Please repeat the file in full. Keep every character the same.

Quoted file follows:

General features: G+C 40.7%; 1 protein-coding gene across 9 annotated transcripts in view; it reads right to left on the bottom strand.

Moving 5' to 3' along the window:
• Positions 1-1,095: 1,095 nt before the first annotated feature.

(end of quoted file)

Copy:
General features: G+C 40.7%; 1 protein-coding gene across 9 annotated transcripts in view; it reads right to left on the bottom strand.

Moving 5' to 3' along the window:
• Positions 1-1,095: 1,095 nt before the first annotated feature.